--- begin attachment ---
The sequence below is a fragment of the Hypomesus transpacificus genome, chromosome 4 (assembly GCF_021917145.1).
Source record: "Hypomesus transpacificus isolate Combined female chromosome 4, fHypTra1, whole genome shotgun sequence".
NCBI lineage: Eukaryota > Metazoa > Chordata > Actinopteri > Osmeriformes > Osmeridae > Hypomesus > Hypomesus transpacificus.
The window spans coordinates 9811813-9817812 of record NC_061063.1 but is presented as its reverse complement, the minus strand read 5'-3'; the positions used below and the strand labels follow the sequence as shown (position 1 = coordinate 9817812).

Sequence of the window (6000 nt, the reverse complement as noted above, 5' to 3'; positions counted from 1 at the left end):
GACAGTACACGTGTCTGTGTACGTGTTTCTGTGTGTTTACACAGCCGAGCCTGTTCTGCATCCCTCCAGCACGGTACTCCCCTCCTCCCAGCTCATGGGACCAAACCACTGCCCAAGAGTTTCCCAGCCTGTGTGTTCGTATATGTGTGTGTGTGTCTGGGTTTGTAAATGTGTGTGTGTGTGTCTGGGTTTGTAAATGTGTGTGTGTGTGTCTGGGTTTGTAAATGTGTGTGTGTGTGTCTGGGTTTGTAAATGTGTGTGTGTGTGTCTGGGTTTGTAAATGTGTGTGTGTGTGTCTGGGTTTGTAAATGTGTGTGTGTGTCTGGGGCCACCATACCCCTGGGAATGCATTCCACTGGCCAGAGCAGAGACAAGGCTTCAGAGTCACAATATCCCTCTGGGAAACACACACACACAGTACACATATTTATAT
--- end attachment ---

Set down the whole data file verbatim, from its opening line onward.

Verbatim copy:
The sequence below is a fragment of the Hypomesus transpacificus genome, chromosome 4 (assembly GCF_021917145.1).
Source record: "Hypomesus transpacificus isolate Combined female chromosome 4, fHypTra1, whole genome shotgun sequence".
NCBI lineage: Eukaryota > Metazoa > Chordata > Actinopteri > Osmeriformes > Osmeridae > Hypomesus > Hypomesus transpacificus.
The window spans coordinates 9811813-9817812 of record NC_061063.1 but is presented as its reverse complement, the minus strand read 5'-3'; the positions used below and the strand labels follow the sequence as shown (position 1 = coordinate 9817812).

Sequence of the window (6000 nt, the reverse complement as noted above, 5' to 3'; positions counted from 1 at the left end):
GACAGTACACGTGTCTGTGTACGTGTTTCTGTGTGTTTACACAGCCGAGCCTGTTCTGCATCCCTCCAGCACGGTACTCCCCTCCTCCCAGCTCATGGGACCAAACCACTGCCCAAGAGTTTCCCAGCCTGTGTGTTCGTATATGTGTGTGTGTGTCTGGGTTTGTAAATGTGTGTGTGTGTGTCTGGGTTTGTAAATGTGTGTGTGTGTGTCTGGGTTTGTAAATGTGTGTGTGTGTGTCTGGGTTTGTAAATGTGTGTGTGTGTGTCTGGGTTTGTAAATGTGTGTGTGTGTGTCTGGGTTTGTAAATGTGTGTGTGTGTCTGGGGCCACCATACCCCTGGGAATGCATTCCACTGGCCAGAGCAGAGACAAGGCTTCAGAGTCACAATATCCCTCTGGGAAACACACACACACAGTACACATATTTATAT